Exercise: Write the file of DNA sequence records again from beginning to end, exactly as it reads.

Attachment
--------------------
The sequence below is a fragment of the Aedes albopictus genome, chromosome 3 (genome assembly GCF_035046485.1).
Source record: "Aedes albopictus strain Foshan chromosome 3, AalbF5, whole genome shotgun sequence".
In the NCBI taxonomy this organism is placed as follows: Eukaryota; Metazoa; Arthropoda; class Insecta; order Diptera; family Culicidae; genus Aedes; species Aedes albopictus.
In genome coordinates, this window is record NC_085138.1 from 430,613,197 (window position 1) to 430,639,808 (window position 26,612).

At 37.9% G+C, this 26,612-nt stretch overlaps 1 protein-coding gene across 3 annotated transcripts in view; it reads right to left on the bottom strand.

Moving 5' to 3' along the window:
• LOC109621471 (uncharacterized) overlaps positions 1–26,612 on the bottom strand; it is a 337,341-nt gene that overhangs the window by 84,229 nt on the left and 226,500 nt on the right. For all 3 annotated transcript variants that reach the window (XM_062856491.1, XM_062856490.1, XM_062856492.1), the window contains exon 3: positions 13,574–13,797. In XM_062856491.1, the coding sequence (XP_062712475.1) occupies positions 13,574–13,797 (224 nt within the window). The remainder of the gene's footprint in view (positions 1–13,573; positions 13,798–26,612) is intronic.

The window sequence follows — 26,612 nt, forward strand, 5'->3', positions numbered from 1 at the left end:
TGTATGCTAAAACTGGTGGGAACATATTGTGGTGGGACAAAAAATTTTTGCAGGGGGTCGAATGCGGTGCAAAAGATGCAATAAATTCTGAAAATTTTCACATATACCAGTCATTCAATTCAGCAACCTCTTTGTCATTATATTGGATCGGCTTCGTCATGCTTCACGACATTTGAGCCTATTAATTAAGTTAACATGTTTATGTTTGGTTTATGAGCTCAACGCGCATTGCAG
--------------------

The sequence below is a fragment of the Aedes albopictus genome, chromosome 3 (genome assembly GCF_035046485.1).
Source record: "Aedes albopictus strain Foshan chromosome 3, AalbF5, whole genome shotgun sequence".
In the NCBI taxonomy this organism is placed as follows: Eukaryota; Metazoa; Arthropoda; class Insecta; order Diptera; family Culicidae; genus Aedes; species Aedes albopictus.
In genome coordinates, this window is record NC_085138.1 from 430,613,197 (window position 1) to 430,639,808 (window position 26,612).

At 37.9% G+C, this 26,612-nt stretch overlaps 1 protein-coding gene across 3 annotated transcripts in view; it reads right to left on the bottom strand.

Moving 5' to 3' along the window:
• LOC109621471 (uncharacterized) overlaps positions 1–26,612 on the bottom strand; it is a 337,341-nt gene that overhangs the window by 84,229 nt on the left and 226,500 nt on the right. For all 3 annotated transcript variants that reach the window (XM_062856491.1, XM_062856490.1, XM_062856492.1), the window contains exon 3: positions 13,574–13,797. In XM_062856491.1, the coding sequence (XP_062712475.1) occupies positions 13,574–13,797 (224 nt within the window). The remainder of the gene's footprint in view (positions 1–13,573; positions 13,798–26,612) is intronic.

The window sequence follows — 26,612 nt, forward strand, 5'->3', positions numbered from 1 at the left end:
TGTATGCTAAAACTGGTGGGAACATATTGTGGTGGGACAAAAAATTTTTGCAGGGGGTCGAATGCGGTGCAAAAGATGCAATAAATTCTGAAAATTTTCACATATACCAGTCATTCAATTCAGCAACCTCTTTGTCATTATATTGGATCGGCTTCGTCATGCTTCACGACATTTGAGCCTATTAATTAAGTTAACATGTTTATGTTTGGTTTATGAGCTCAACGCGCATTGCAG